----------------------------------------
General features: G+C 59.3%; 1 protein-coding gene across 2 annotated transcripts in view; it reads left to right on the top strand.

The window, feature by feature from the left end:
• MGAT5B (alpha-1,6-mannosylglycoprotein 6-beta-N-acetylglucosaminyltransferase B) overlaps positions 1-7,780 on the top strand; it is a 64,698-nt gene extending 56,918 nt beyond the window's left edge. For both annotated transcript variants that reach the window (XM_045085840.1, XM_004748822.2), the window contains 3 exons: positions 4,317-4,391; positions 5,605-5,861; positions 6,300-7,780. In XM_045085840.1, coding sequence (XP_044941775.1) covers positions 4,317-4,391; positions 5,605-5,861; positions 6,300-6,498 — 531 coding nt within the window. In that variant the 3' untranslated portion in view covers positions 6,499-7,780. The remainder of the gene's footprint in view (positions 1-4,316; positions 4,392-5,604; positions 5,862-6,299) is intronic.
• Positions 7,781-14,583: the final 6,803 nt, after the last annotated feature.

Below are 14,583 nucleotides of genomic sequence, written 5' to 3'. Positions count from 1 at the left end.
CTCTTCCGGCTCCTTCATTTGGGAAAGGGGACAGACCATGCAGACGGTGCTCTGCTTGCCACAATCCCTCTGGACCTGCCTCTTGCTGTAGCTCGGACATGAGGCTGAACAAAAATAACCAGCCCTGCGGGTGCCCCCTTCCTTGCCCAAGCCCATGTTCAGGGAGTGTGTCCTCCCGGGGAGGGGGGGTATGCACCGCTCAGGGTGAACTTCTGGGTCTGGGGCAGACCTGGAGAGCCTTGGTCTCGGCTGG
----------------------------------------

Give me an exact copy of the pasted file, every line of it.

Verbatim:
General features: G+C 59.3%; 1 protein-coding gene across 2 annotated transcripts in view; it reads left to right on the top strand.

The window, feature by feature from the left end:
• MGAT5B (alpha-1,6-mannosylglycoprotein 6-beta-N-acetylglucosaminyltransferase B) overlaps positions 1-7,780 on the top strand; it is a 64,698-nt gene extending 56,918 nt beyond the window's left edge. For both annotated transcript variants that reach the window (XM_045085840.1, XM_004748822.2), the window contains 3 exons: positions 4,317-4,391; positions 5,605-5,861; positions 6,300-7,780. In XM_045085840.1, coding sequence (XP_044941775.1) covers positions 4,317-4,391; positions 5,605-5,861; positions 6,300-6,498 — 531 coding nt within the window. In that variant the 3' untranslated portion in view covers positions 6,499-7,780. The remainder of the gene's footprint in view (positions 1-4,316; positions 4,392-5,604; positions 5,862-6,299) is intronic.
• Positions 7,781-14,583: the final 6,803 nt, after the last annotated feature.

Below are 14,583 nucleotides of genomic sequence, written 5' to 3'. Positions count from 1 at the left end.
CTCTTCCGGCTCCTTCATTTGGGAAAGGGGACAGACCATGCAGACGGTGCTCTGCTTGCCACAATCCCTCTGGACCTGCCTCTTGCTGTAGCTCGGACATGAGGCTGAACAAAAATAACCAGCCCTGCGGGTGCCCCCTTCCTTGCCCAAGCCCATGTTCAGGGAGTGTGTCCTCCCGGGGAGGGGGGGTATGCACCGCTCAGGGTGAACTTCTGGGTCTGGGGCAGACCTGGAGAGCCTTGGTCTCGGCTGG